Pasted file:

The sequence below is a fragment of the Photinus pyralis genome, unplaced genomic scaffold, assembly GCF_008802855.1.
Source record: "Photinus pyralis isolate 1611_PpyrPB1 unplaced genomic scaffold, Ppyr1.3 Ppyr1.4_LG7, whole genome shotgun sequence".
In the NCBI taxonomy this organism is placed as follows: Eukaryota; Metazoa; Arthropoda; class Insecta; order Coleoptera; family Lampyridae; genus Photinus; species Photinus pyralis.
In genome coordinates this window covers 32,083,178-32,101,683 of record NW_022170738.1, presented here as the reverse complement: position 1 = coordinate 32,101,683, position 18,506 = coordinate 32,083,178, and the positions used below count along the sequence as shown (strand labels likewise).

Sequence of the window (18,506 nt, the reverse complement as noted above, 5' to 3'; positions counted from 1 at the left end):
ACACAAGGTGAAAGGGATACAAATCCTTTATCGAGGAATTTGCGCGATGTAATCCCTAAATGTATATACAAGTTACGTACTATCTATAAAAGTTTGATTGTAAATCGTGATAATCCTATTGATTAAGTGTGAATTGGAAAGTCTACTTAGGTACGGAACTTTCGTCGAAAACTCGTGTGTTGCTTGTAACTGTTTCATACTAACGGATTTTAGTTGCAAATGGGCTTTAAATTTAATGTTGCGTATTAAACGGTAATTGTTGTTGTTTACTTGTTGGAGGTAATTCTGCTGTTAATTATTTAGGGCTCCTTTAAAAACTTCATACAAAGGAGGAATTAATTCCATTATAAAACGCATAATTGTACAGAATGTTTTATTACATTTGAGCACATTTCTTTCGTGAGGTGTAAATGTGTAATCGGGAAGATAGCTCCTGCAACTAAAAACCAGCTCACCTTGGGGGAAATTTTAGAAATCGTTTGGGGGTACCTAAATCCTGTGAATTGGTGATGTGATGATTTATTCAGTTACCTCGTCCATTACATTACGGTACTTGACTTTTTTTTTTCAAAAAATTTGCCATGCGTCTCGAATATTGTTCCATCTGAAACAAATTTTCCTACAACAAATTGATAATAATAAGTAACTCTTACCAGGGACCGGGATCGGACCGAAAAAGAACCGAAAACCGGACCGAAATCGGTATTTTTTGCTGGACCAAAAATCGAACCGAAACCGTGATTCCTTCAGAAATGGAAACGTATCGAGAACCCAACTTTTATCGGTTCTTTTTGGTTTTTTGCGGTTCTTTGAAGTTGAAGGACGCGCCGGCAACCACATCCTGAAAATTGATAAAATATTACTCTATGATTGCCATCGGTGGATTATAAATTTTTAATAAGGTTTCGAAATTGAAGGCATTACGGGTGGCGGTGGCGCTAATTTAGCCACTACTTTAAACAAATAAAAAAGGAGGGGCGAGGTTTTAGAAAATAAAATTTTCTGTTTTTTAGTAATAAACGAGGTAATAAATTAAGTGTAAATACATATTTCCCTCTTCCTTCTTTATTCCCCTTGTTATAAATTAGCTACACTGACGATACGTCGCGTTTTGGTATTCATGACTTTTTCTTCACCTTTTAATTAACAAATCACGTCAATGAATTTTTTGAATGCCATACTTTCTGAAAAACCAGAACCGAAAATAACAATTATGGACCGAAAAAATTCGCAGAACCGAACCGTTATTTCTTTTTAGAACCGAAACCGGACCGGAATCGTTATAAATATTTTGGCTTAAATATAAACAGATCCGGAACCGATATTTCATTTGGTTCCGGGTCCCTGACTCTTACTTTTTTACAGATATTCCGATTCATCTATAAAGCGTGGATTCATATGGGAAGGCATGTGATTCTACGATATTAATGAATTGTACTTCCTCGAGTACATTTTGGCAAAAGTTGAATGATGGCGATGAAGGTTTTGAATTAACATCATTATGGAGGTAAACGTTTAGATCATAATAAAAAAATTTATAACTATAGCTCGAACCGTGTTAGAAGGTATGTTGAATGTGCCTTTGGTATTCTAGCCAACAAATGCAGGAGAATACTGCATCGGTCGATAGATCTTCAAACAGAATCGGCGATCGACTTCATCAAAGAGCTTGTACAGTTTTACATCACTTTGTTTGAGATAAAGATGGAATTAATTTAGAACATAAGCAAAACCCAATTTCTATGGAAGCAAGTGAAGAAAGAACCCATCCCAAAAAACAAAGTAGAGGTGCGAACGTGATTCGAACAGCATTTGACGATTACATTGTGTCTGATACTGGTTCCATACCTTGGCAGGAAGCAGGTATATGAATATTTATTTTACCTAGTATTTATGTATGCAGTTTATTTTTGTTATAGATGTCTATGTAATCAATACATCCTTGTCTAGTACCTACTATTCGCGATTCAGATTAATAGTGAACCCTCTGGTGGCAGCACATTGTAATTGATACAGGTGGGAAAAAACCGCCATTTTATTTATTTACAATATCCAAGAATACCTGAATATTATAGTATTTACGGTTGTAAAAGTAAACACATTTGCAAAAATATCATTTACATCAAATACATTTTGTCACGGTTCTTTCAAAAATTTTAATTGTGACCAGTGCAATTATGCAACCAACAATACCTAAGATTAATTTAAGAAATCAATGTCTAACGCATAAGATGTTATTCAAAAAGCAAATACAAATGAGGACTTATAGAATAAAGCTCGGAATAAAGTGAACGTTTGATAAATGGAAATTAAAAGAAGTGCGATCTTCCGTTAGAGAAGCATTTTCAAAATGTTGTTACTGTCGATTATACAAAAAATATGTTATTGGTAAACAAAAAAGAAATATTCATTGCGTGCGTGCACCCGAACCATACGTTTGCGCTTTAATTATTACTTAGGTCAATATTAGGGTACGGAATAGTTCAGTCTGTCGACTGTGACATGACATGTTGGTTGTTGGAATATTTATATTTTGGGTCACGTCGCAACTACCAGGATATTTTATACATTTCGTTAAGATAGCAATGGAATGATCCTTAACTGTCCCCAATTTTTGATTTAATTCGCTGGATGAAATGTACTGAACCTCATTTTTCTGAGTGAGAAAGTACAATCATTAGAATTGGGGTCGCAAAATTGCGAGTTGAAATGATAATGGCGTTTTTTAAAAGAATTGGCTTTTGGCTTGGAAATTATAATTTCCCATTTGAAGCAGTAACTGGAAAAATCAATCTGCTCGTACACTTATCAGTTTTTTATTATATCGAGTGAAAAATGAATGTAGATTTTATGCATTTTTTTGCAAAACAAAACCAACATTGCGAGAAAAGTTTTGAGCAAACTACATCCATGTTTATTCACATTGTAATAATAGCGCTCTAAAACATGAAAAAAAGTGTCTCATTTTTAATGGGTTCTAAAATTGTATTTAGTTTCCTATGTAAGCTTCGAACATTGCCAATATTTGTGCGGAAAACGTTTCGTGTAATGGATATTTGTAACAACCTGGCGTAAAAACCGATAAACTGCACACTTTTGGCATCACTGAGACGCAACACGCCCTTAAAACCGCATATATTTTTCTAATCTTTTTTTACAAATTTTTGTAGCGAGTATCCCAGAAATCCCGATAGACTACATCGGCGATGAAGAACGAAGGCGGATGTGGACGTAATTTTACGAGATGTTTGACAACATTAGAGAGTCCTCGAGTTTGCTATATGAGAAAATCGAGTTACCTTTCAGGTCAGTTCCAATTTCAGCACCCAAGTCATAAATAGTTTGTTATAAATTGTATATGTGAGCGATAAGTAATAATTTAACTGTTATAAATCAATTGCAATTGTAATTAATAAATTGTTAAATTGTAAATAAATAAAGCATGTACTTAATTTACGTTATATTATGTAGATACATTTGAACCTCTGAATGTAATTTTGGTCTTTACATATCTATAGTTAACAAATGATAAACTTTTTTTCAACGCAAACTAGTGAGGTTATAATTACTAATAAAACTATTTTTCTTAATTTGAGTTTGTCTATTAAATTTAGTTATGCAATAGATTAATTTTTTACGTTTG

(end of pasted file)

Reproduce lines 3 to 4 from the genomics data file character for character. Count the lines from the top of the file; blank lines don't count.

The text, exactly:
In the NCBI taxonomy this organism is placed as follows: Eukaryota; Metazoa; Arthropoda; class Insecta; order Coleoptera; family Lampyridae; genus Photinus; species Photinus pyralis.
In genome coordinates this window covers 32,083,178-32,101,683 of record NW_022170738.1, presented here as the reverse complement: position 1 = coordinate 32,101,683, position 18,506 = coordinate 32,083,178, and the positions used below count along the sequence as shown (strand labels likewise).